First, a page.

Last time you looked at a scenario between two colleagues, Sally and Annette. Sally was definitely having an issue with Annette’s communication style. We are not sure what Annette thought. (Catch up with their story here: https://www.margaretmeloni.com/the-communication-issue)
A call went out asking, can you help Sally? What advice would you give her? And you responded. And the resounding advice was…. There was no one clear opinion. About three different themes emerged. Let’s look at those themes right now.
- Sally is passive-aggressive and perhaps beyond help:
“…She is not only passive-aggressive, she is rigid and sure her way is the best and correct. She does not play well with others. By the middle of this brainstorming, Annette was reading Sally like a book… Annette handled the whole ordeal like a pro. She compromised without any apparent issues! …”
- Sally and Annette can best work together by representing different personality types:
“…I think Sally should approach Annette to ask her to plan events in the future with all the personality types played out and acknowledged. If you can get Annette to play all the types, she’ll start to see where they are coming from, and maybe even be curious to ask Sally to describe to her (Annette) what it is like to be one of the other types. It will increase her emotional intelligence at the same time as encouraging her to use her (apparently) big imagination, and it will support the company use of the personality types… WIN WIN WIN!”
- Sally needs to talk to Annette and establish some clear boundaries:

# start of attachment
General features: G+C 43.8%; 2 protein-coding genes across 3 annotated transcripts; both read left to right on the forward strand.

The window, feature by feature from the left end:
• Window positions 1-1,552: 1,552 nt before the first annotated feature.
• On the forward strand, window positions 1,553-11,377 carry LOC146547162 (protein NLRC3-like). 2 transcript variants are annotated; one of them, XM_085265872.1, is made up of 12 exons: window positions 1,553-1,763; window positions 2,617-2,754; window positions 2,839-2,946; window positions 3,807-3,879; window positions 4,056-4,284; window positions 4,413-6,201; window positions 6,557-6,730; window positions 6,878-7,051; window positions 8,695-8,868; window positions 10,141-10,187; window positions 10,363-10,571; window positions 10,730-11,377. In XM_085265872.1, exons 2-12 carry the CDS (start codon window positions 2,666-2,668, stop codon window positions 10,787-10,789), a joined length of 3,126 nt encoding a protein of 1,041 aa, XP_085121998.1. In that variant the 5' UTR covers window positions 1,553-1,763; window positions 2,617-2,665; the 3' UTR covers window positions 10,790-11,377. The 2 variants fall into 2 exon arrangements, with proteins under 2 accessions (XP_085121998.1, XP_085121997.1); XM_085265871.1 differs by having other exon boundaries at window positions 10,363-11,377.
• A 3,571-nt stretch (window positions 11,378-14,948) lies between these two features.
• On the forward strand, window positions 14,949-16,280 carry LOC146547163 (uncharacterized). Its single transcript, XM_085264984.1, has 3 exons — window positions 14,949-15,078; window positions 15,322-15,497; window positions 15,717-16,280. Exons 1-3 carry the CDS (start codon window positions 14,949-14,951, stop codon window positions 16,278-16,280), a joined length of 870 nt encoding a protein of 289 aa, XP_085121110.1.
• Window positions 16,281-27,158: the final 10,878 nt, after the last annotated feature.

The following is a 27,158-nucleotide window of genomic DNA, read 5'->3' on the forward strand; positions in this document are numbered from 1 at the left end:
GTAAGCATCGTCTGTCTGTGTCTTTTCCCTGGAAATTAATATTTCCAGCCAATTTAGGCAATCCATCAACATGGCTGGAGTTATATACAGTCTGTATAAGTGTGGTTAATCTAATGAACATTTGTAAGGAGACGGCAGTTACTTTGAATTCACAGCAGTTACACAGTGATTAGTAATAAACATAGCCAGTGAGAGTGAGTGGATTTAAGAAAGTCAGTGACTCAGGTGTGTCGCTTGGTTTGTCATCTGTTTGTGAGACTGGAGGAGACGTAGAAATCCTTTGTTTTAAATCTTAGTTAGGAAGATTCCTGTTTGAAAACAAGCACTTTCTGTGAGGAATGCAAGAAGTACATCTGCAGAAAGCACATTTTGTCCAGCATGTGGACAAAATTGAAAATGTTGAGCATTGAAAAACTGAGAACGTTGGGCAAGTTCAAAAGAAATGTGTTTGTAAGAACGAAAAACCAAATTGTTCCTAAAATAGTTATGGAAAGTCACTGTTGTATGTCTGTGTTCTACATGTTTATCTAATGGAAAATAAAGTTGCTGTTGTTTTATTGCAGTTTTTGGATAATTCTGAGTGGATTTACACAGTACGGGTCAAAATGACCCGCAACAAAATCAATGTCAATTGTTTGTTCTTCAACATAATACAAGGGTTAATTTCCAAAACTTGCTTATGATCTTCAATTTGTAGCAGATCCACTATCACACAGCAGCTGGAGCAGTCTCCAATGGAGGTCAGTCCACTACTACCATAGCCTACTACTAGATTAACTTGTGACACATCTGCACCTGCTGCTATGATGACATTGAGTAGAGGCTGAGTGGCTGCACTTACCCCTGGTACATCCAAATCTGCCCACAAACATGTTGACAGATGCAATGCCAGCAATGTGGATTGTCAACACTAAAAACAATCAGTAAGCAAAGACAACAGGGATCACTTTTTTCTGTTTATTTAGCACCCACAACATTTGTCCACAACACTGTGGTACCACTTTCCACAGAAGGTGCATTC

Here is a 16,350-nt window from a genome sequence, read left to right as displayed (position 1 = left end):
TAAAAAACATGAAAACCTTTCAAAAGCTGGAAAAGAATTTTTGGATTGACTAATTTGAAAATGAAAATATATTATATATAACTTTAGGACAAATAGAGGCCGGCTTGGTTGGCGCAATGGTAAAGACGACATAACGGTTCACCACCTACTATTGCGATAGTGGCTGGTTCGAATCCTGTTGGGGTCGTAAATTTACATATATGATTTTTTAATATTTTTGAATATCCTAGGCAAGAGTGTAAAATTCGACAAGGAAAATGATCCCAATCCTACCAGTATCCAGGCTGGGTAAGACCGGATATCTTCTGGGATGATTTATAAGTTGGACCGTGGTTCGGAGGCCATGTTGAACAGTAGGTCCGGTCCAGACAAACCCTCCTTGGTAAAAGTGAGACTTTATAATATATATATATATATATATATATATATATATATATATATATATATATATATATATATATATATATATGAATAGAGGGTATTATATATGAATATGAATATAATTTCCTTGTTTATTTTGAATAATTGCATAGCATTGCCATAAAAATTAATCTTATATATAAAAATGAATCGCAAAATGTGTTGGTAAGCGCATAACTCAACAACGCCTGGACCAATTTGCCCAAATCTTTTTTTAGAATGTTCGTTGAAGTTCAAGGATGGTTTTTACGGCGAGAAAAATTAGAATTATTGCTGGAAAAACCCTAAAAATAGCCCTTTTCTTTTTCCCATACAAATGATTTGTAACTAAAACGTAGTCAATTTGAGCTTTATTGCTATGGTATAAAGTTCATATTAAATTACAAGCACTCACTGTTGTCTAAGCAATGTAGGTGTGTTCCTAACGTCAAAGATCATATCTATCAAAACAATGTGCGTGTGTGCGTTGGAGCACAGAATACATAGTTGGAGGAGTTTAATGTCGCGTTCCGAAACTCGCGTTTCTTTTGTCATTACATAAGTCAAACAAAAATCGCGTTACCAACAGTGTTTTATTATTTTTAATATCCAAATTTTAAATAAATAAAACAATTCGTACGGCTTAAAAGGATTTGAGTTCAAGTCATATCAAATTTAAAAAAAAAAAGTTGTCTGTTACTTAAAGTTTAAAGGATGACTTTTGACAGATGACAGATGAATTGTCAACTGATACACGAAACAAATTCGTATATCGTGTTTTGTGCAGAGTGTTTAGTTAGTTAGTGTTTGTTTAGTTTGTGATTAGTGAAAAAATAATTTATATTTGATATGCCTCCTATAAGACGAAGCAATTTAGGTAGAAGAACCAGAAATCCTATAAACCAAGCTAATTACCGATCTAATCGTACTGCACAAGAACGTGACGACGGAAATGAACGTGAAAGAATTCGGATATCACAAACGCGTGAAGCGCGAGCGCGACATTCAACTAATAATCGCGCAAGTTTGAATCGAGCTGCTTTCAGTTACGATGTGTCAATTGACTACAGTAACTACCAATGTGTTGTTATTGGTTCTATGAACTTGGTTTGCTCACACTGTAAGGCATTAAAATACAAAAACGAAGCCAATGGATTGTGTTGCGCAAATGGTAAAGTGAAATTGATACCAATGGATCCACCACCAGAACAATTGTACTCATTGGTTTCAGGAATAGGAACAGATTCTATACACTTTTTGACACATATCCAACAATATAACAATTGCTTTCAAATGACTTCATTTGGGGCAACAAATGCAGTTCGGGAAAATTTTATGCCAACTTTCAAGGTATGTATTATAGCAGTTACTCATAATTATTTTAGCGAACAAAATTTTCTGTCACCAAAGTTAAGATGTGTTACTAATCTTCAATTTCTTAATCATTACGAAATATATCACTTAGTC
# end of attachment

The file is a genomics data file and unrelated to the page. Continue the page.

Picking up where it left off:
“Sally needs to re-evaluate the event and collect the lessons learned. Then to clarify these points for Annette that to consider in future events. Also She needs to establish ground rules for the relation between them, telling Annette to avoid ordering her in future and to allow discussion between them instead.”
“Sally needs to firm up on her approach. Her answers although not being harsh, also does not address the problem at hand, she needed to put her concerns through firmly.Annette is the typical bully in the office, who loves the attention and the power of being in charge, so let her be in charge, however make sure when the discussion is going south, you become assertive in what you believe… Do not accept a brush off as an answer, ask for a resolution, in that way you are asking the so called leader to make a decision, and ask for reasons for the decision he or she is taking to the point at hand. Always remember some people do not hear you when you sound as if you making a comment on what was asked or said.”
Which one is the BEST answer? Without knowing more of the details it is hard to say. What has definitely emerged is the diversity of our own community and the experiences we have had. In turn these experiences shape our opinions and ultimately our advice. Where one sees a bully in Annette, another sees a passive-aggressive colleague in Sally. Some of us represent Sally; some of us represent Annette, some of us are not at all like either of them. It is a good reminder for each of us to try and avoid assumptions about the behaviors of others, to allow for different ways of being and to continue to strive toward clear communications.